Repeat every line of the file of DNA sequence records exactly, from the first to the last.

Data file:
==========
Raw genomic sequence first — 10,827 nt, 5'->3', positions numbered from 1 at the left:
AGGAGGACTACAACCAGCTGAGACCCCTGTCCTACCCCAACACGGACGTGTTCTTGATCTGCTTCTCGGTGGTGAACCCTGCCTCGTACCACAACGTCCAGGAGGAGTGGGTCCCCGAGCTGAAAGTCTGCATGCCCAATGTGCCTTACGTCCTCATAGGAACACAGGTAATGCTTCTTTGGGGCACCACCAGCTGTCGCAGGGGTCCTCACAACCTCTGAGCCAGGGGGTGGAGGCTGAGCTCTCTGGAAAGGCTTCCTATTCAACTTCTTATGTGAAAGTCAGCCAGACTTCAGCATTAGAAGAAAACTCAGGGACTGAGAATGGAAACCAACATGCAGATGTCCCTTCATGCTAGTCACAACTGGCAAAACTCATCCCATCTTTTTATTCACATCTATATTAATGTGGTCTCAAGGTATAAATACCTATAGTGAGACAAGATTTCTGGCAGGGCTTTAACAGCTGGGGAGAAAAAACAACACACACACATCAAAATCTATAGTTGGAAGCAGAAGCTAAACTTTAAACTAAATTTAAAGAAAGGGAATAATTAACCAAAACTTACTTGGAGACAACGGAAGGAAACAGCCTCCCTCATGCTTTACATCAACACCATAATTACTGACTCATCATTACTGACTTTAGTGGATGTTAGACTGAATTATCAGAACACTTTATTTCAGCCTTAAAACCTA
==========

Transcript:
Raw genomic sequence first — 10,827 nt, 5'->3', positions numbered from 1 at the left:
AGGAGGACTACAACCAGCTGAGACCCCTGTCCTACCCCAACACGGACGTGTTCTTGATCTGCTTCTCGGTGGTGAACCCTGCCTCGTACCACAACGTCCAGGAGGAGTGGGTCCCCGAGCTGAAAGTCTGCATGCCCAATGTGCCTTACGTCCTCATAGGAACACAGGTAATGCTTCTTTGGGGCACCACCAGCTGTCGCAGGGGTCCTCACAACCTCTGAGCCAGGGGGTGGAGGCTGAGCTCTCTGGAAAGGCTTCCTATTCAACTTCTTATGTGAAAGTCAGCCAGACTTCAGCATTAGAAGAAAACTCAGGGACTGAGAATGGAAACCAACATGCAGATGTCCCTTCATGCTAGTCACAACTGGCAAAACTCATCCCATCTTTTTATTCACATCTATATTAATGTGGTCTCAAGGTATAAATACCTATAGTGAGACAAGATTTCTGGCAGGGCTTTAACAGCTGGGGAGAAAAAACAACACACACACATCAAAATCTATAGTTGGAAGCAGAAGCTAAACTTTAAACTAAATTTAAAGAAAGGGAATAATTAACCAAAACTTACTTGGAGACAACGGAAGGAAACAGCCTCCCTCATGCTTTACATCAACACCATAATTACTGACTCATCATTACTGACTTTAGTGGATGTTAGACTGAATTATCAGAACACTTTATTTCAGCCTTAAAACCTA